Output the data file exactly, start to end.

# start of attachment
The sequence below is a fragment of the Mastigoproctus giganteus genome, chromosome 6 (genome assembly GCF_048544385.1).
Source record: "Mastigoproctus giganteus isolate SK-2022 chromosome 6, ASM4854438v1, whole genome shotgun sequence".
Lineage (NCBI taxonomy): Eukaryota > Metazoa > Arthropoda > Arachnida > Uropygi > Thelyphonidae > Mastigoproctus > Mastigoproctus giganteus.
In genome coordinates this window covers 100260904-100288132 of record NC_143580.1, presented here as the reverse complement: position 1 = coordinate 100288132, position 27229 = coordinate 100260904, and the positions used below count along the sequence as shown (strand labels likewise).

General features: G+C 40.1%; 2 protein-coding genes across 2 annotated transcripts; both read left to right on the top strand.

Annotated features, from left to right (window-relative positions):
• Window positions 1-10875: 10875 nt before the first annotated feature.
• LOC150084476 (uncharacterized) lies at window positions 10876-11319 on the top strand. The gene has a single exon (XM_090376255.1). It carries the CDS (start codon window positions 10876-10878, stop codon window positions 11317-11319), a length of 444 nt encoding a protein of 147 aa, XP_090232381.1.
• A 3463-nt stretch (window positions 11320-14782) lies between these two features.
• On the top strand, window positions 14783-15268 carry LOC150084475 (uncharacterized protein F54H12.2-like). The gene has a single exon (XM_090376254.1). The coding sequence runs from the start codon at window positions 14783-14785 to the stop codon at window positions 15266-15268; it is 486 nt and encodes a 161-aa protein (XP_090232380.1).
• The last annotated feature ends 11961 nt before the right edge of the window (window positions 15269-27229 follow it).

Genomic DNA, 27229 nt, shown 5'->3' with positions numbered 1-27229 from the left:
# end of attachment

The sequence below is a fragment of the Mastigoproctus giganteus genome, chromosome 6 (genome assembly GCF_048544385.1).
Source record: "Mastigoproctus giganteus isolate SK-2022 chromosome 6, ASM4854438v1, whole genome shotgun sequence".
Lineage (NCBI taxonomy): Eukaryota > Metazoa > Arthropoda > Arachnida > Uropygi > Thelyphonidae > Mastigoproctus > Mastigoproctus giganteus.
In genome coordinates this window covers 100260904-100288132 of record NC_143580.1, presented here as the reverse complement: position 1 = coordinate 100288132, position 27229 = coordinate 100260904, and the positions used below count along the sequence as shown (strand labels likewise).

General features: G+C 40.1%; 2 protein-coding genes across 2 annotated transcripts; both read left to right on the top strand.

Annotated features, from left to right (window-relative positions):
• Window positions 1-10875: 10875 nt before the first annotated feature.
• LOC150084476 (uncharacterized) lies at window positions 10876-11319 on the top strand. The gene has a single exon (XM_090376255.1). It carries the CDS (start codon window positions 10876-10878, stop codon window positions 11317-11319), a length of 444 nt encoding a protein of 147 aa, XP_090232381.1.
• A 3463-nt stretch (window positions 11320-14782) lies between these two features.
• On the top strand, window positions 14783-15268 carry LOC150084475 (uncharacterized protein F54H12.2-like). The gene has a single exon (XM_090376254.1). The coding sequence runs from the start codon at window positions 14783-14785 to the stop codon at window positions 15266-15268; it is 486 nt and encodes a 161-aa protein (XP_090232380.1).
• The last annotated feature ends 11961 nt before the right edge of the window (window positions 15269-27229 follow it).

Genomic DNA, 27229 nt, shown 5'->3' with positions numbered 1-27229 from the left: